I’m also creating a wrapper for the old data protocol, I’ll se later how to do that properly. (I don’t use float, so I have to convert them.)

Thoose are the changes:

Take a look to the protocol structure, and let me know if you like it.
I’ll make a wrapper around the old protocol in any case!

I teory my code should run on a lot of MCUs:
168P, 328P, 168PB, 328PB.

I’m tring to add support for cheaper MCUs with the same footprint so we can buy the cheaper one!


I have implemented the Legacy Protocol, could you take a look to it? You know it better than me :slight_smile:

I have to better test that conversion/casts of the floats, unfortunatly today I didn’t had too much time.

I also have to better understand the offset configuration parameter! And how exactly the VREF is used by the ADC.

I have worked with discrete ADCs but in this case there is something I’m missing!

Ref the 18650 builds. Builders, don’t underestimate the value of capacity checking individual cells, labeling and then sorting to the final pack. “Average Joe” has a video to explain.

Sorting cells by Average Joe

I ran my batteries for nearly a month without a balancer and they stayed quite close, but I had to constantly check voltages.

Hi, is there any progress on this project ?


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Going slow. I have some problem sourcing a couple of chips.

I have tested the FW so far with test values and seems ok.

I’m also waiting for some cells and the PCBs.

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I have just started collecting my 18650’s to build a powerwall, now coming for and RC background I understand the importance of keeping your cells balanced, and the diyBMS project really interests me. I also feel the value of being able to monitor your cells via web or mobile with some sort of alerting is awesome.

So can someone thier direct me to the details or explain here the features of this project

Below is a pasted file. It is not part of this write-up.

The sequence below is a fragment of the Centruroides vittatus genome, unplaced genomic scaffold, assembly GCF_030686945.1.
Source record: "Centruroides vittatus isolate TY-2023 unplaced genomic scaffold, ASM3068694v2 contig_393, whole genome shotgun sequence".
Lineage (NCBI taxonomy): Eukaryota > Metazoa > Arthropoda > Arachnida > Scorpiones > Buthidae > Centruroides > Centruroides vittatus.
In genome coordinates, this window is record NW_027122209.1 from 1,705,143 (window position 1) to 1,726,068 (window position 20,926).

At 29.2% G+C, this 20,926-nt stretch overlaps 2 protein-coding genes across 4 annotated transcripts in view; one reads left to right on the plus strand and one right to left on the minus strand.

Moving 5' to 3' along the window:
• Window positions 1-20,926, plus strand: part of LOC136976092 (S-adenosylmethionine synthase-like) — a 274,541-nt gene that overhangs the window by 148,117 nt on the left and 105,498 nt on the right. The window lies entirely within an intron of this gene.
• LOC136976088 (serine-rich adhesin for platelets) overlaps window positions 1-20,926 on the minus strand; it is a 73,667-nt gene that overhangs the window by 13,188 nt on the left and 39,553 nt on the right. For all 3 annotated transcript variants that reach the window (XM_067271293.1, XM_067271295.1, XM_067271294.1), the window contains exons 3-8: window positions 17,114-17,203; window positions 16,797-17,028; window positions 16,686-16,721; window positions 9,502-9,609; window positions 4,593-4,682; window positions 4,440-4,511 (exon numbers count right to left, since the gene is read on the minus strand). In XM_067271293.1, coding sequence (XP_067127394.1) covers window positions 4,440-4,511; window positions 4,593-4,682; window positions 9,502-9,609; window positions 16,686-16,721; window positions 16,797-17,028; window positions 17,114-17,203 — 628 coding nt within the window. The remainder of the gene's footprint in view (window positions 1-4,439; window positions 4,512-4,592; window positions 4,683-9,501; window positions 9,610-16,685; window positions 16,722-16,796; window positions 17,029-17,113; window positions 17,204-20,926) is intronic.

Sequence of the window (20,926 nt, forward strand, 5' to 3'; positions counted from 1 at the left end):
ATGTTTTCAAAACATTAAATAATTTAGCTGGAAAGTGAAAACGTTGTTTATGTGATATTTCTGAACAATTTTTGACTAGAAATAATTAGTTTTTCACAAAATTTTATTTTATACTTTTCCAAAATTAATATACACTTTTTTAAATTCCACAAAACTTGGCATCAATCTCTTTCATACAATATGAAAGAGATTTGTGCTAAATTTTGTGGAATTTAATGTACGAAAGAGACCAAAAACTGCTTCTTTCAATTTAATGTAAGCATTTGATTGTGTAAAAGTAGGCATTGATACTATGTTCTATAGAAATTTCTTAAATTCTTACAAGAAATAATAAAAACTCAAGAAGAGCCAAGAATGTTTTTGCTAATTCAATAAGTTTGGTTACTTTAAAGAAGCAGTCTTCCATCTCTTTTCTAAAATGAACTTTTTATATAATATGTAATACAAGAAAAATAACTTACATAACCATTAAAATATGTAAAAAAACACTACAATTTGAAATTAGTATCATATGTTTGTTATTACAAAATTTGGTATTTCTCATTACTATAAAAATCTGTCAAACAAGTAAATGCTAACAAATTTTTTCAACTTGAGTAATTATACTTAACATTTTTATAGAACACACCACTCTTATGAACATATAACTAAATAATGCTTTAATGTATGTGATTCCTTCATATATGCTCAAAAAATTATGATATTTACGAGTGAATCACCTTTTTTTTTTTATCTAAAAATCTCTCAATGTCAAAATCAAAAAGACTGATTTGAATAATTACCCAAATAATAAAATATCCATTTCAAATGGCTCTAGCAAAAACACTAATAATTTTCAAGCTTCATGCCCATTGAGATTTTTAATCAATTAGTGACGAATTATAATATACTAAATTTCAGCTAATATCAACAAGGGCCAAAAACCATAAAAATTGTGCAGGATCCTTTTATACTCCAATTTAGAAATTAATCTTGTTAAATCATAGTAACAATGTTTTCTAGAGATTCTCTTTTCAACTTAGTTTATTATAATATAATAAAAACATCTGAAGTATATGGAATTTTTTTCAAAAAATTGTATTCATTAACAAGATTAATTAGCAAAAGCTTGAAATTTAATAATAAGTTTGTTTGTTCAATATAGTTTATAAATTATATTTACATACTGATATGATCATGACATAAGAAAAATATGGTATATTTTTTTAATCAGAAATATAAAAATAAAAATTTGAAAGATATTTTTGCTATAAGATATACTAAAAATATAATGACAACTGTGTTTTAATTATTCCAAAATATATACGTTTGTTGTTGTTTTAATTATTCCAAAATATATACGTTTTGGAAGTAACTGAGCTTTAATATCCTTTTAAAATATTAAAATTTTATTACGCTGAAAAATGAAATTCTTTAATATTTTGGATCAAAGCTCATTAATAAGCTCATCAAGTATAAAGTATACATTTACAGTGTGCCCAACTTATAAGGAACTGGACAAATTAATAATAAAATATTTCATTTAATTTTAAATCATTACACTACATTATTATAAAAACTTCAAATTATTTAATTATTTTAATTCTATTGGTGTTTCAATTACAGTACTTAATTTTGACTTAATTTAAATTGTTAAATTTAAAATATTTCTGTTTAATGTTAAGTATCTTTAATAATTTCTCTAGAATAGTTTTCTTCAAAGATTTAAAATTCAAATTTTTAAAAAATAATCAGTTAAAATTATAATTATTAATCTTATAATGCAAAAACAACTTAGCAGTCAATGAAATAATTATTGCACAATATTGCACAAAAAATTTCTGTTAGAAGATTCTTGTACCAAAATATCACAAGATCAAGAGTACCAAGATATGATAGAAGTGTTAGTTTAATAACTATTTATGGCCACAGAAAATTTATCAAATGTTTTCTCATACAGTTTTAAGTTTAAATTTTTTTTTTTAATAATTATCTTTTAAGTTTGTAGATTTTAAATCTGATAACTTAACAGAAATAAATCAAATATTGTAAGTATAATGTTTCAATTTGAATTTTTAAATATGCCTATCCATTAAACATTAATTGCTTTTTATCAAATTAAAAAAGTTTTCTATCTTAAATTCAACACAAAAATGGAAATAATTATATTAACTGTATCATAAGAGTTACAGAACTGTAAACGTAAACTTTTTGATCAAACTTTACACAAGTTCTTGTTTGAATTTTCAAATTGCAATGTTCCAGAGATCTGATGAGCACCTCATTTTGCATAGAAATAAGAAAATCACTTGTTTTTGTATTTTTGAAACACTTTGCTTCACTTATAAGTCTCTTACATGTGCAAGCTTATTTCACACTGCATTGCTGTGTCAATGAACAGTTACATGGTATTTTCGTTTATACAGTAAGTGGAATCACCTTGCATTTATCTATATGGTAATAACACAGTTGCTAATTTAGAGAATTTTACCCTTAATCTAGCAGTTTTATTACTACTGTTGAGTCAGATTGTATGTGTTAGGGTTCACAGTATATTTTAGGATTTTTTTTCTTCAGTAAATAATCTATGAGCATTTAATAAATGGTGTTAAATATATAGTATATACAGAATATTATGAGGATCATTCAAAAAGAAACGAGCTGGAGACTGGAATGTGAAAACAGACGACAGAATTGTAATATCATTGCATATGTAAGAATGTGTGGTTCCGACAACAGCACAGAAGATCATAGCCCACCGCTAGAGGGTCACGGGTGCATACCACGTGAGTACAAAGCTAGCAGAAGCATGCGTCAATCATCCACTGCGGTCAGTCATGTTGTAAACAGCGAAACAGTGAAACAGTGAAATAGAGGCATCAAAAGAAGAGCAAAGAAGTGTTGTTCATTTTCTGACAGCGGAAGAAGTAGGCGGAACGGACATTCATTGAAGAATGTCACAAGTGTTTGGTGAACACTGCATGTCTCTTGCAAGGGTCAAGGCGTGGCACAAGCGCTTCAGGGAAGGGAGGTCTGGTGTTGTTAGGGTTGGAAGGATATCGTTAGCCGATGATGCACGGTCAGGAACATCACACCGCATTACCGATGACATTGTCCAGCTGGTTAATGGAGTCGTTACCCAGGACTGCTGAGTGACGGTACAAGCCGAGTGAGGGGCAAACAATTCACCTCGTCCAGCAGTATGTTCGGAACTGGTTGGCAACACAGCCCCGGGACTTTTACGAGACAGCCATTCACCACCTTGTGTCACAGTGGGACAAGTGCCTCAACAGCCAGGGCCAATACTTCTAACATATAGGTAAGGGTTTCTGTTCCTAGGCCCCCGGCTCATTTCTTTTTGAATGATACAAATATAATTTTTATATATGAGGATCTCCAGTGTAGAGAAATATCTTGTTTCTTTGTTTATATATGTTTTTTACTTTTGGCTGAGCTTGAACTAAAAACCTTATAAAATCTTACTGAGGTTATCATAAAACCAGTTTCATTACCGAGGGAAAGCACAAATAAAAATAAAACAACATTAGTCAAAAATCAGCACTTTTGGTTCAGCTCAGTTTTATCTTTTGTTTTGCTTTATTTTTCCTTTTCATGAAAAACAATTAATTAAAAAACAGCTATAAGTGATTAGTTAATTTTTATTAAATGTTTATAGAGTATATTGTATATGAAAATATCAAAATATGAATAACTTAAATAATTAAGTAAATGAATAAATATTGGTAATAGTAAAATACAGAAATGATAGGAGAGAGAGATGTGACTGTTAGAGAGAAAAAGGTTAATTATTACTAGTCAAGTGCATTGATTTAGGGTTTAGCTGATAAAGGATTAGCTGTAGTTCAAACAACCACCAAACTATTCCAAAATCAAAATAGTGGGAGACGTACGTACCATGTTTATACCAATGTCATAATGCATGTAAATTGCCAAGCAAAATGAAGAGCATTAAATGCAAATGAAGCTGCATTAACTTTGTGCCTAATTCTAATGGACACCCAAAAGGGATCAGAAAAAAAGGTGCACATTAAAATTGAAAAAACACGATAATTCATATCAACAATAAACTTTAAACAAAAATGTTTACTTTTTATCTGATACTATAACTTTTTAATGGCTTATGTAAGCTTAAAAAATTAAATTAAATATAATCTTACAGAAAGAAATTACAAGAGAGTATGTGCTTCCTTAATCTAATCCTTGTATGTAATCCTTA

Things like what’s the balancing current, can this bms balance a bank where the cell packs have 80-100 18650’s in each cell pack, what is passive balance or active charge

I know that the emonpi can do this, but it would be good to be able to add a shunt and monitor the discharge and charge current of the bank, have the option to add multiple temp sensors to each cell pack especially if the packs contain a 100 individual cells you really what to measure groups of 20 batteries, also push alerts to something like push bullet which can alert a temp problem or major voltage descrepancy.

I do understand there are limitations to the size of the code and things like that, but if you.look at the Batrium Watchmon you guys are so close to providing a very similar product at a fraction of the price

Keep up the good work this is awesome stuff

Hello @rolfbartels

The cell modules balance current is up to 850mA - although this drops if the modules exceed a temperature limit.

They have been used on large battery packs so 80-100 cells shouldn’t be a problem.

DIYBMS is a passive balance system - it “burns” energy to balance cells through heat and reduce the voltage on a cell. The BMS does top-balancing so balances whilst charging and tries to prevent cells going over a certain voltage.

Active balancers move energy from cell to cell to balance - this sounds ideal but is difficult to achieve in practise. Normally well designed battery cells which are well matched shouldn’t require balancing very often.